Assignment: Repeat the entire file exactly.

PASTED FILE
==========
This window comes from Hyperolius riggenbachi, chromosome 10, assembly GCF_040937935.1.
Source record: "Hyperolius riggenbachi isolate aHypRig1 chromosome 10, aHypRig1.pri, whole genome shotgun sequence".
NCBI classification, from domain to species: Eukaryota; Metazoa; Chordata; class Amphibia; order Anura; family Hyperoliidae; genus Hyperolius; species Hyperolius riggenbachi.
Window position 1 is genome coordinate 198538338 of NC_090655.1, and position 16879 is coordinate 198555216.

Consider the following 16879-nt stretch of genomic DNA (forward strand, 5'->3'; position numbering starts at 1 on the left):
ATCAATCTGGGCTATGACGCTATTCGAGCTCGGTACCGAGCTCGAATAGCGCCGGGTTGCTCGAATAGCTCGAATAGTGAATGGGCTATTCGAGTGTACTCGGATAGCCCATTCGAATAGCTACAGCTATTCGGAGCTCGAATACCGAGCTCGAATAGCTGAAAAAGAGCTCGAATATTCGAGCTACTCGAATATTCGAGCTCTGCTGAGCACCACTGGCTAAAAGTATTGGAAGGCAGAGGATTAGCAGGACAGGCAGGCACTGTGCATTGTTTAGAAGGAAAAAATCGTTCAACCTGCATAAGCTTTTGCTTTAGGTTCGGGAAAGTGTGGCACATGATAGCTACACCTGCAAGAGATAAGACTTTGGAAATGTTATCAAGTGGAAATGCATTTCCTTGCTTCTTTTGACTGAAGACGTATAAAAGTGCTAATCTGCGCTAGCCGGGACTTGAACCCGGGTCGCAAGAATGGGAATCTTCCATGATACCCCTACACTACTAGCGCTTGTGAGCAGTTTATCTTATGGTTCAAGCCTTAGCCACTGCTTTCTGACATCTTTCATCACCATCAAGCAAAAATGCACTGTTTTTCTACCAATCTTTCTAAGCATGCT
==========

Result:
This window comes from Hyperolius riggenbachi, chromosome 10, assembly GCF_040937935.1.
Source record: "Hyperolius riggenbachi isolate aHypRig1 chromosome 10, aHypRig1.pri, whole genome shotgun sequence".
NCBI classification, from domain to species: Eukaryota; Metazoa; Chordata; class Amphibia; order Anura; family Hyperoliidae; genus Hyperolius; species Hyperolius riggenbachi.
Window position 1 is genome coordinate 198538338 of NC_090655.1, and position 16879 is coordinate 198555216.

Consider the following 16879-nt stretch of genomic DNA (forward strand, 5'->3'; position numbering starts at 1 on the left):
ATCAATCTGGGCTATGACGCTATTCGAGCTCGGTACCGAGCTCGAATAGCGCCGGGTTGCTCGAATAGCTCGAATAGTGAATGGGCTATTCGAGTGTACTCGGATAGCCCATTCGAATAGCTACAGCTATTCGGAGCTCGAATACCGAGCTCGAATAGCTGAAAAAGAGCTCGAATATTCGAGCTACTCGAATATTCGAGCTCTGCTGAGCACCACTGGCTAAAAGTATTGGAAGGCAGAGGATTAGCAGGACAGGCAGGCACTGTGCATTGTTTAGAAGGAAAAAATCGTTCAACCTGCATAAGCTTTTGCTTTAGGTTCGGGAAAGTGTGGCACATGATAGCTACACCTGCAAGAGATAAGACTTTGGAAATGTTATCAAGTGGAAATGCATTTCCTTGCTTCTTTTGACTGAAGACGTATAAAAGTGCTAATCTGCGCTAGCCGGGACTTGAACCCGGGTCGCAAGAATGGGAATCTTCCATGATACCCCTACACTACTAGCGCTTGTGAGCAGTTTATCTTATGGTTCAAGCCTTAGCCACTGCTTTCTGACATCTTTCATCACCATCAAGCAAAAATGCACTGTTTTTCTACCAATCTTTCTAAGCATGCT